The four men in the band Live are not what you'd call innovators: If they've ever had an original thought, they apparently have not seen fit to share it with the general public. But even if they're not stellar when it comes to making fresh music, they at least have shown the ability to recognize it when they hear it. For example, they tabbed the exceptional P.J. Harvey to open for many of their 1995 appearances, and they placed Morcheeba, an intriguing new British act, on the bill for a series of small-hall dates intended as harbingers for a full-fledged Live tour this summer.
But while Live's largesse deserves applause, it should be noted that the acts on the receiving end of it are presented with a considerable challenge. When Harvey joined Live at Red Rocks, she put on an artistically superior show that nevertheless went straight over the heads of a majority of the crowd ("Live and Let Live," August 30, 1995). Morcheeba lead singer Skye Edwards feared much the same thing might happen to her. In a conversation on March 5, only hours before a gig at Denver's Paramount Theatre that would mark Morcheeba's first Live pairing, she admitted, "I'm a little worried. It's flattering that they chose us; I heard they had a list of fifty bands that they could have taken out with them, and they picked us. But we're very different from them. I'm not sure how the audience is going to take it."
According to sources who were at the show, Edwards need not have been anxious. Although the Live boosters in attendance didn't tear the joint apart to demonstrate their enthusiasm for Morcheeba, they were attentive, respectful and appreciative--reactions that an unknown opener encounters far too seldom.
This response becomes more surprising, and more satisfying, when you take into account Morcheeba's subtlety. To put it mildly, Who Can You Trust?, the Discovery Records debut by Edwards and her associates, brothers Paul and Ross Godfrey, doesn't bust listeners in the chops. As Paul notes, "It's subconscious music, really. It's not particularly direct. It's very kind of wormlike."
Indeed, Trust is a discreet effort that can disappear into the background if you're not paying close attention. But give the disc a little time and you'll encounter an alluring mood piece that gradually draws you into its deceptively sturdy web. At first, only a couple of songs rise to the surface--"Trigger Hippie," the trio's seductive single, and "Tape Loop" are the most likely candidates. Hang around for a while, though, and by the end of the CD you're apt to feel just the sort of pleasant buzz the name Morcheeba suggests. Hell, the flesh under your eyes might be kind of puffy, too.
Not that weed is necessarily a prerequisite for enjoying Morcheeba's slippery pleasures. "Paul does like to smoke," Edwards concedes. "He says it helps him focus on the music late at night. But I can't really do that. I have a baby--Jaeger, he's fourteen months old--so I have to be a little more together."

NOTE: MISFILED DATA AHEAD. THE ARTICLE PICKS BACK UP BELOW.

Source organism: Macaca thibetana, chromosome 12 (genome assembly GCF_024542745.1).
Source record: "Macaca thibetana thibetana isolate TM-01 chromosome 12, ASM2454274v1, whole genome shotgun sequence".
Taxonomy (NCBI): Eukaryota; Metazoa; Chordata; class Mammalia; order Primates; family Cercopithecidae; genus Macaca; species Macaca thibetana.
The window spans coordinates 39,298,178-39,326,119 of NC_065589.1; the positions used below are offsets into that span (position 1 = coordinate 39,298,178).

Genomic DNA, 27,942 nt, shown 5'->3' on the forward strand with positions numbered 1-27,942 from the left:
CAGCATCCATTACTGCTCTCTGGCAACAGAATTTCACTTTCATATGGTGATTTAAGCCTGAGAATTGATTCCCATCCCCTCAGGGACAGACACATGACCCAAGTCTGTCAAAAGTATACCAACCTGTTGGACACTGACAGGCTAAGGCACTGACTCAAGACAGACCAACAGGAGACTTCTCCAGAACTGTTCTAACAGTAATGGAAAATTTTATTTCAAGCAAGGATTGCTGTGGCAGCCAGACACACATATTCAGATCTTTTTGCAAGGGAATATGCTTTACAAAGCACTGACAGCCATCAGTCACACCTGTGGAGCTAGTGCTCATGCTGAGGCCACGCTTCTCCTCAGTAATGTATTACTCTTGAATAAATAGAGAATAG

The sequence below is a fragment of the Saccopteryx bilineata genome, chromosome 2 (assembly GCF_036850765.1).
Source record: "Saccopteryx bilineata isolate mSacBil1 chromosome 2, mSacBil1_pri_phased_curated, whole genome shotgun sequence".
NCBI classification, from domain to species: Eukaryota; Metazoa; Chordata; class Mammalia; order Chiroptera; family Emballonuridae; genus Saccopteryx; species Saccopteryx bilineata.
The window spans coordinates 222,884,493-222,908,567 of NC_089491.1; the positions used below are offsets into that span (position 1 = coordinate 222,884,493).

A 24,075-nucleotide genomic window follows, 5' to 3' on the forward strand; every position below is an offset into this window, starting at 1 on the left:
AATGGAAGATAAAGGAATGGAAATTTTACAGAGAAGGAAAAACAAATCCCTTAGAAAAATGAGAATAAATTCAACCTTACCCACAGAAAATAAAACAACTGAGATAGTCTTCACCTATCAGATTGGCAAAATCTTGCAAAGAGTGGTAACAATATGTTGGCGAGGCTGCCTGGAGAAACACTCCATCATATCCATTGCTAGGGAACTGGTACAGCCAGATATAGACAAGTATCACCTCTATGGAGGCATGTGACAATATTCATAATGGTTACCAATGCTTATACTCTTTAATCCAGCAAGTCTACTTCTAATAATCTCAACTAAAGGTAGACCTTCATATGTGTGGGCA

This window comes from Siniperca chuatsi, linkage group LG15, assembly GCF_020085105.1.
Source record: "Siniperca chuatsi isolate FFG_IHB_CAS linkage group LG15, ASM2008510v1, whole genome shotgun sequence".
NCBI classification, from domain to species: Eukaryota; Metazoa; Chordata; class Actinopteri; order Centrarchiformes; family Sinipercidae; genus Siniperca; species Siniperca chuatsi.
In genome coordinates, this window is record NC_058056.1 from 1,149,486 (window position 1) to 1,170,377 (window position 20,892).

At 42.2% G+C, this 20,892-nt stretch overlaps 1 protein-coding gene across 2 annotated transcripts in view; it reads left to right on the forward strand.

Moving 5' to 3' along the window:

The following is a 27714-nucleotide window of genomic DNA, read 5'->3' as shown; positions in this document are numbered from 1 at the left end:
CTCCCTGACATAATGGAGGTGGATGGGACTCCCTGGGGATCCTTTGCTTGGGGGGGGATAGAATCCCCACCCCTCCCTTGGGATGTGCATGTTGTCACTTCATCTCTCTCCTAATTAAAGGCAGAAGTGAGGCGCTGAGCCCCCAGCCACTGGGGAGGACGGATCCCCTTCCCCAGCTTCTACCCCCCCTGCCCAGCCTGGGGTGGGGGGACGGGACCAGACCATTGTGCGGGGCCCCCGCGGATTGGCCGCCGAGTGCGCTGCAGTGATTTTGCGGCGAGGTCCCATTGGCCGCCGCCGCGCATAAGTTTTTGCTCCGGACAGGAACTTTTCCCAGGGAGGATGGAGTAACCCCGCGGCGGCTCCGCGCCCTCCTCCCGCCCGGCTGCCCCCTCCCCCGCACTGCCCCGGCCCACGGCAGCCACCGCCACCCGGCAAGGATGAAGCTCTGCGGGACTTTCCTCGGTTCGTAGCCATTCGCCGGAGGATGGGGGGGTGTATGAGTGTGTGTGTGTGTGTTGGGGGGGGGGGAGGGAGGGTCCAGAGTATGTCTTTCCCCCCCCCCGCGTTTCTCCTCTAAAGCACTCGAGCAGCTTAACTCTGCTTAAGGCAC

The Godfrey boys started making music together at a young age, with Ross contributing sounds inspired by what Edwards describes as "blues and psychedelic-rock-type stuff" and Paul drawing from vintage folk rock and old school hip-hop. "In my opinion, music was pretty bad from around 1975 until fairly recently, with the exception of people like Grandmaster Flash," Paul says. "Around that time, the great artists of the late Sixties and early Seventies just lost it, and there was an oversaturation of disco. After that there was punk, which was good at the time because it shook things up, but I don't think it left a particularly good imprint on music. And then there was the New Romantic stuff in Britain, which was just horrible. When I was confronted with that, I would retreat to my albums by Nick Drake and Crosby, Stills and Nash and say, 'Now, these are proper influences.'"
Fortunately, Paul and Ross didn't devote their creative energies to, say, a CS&N cover band called Our House. Instead, they assembled and recorded instrumental tracks that melded the lushness and sweep of British art pop with hip-hop techniques such as scratching and looping. Four years later, in 1995, they met Edwards. They soon learned that her musical tastes differed substantially from theirs: When she's asked if she is as fond of Soft Machine as Paul is, she first assumes her questioner is quizzing her about Soft Cell, then admits that she has never heard Soft Machine in her life. But her love of Joni Mitchell's music provided her and the Godfreys a common ground. Before long, Paul and Ross decided that Edwards's voice would match perfectly with their rich soundscapes.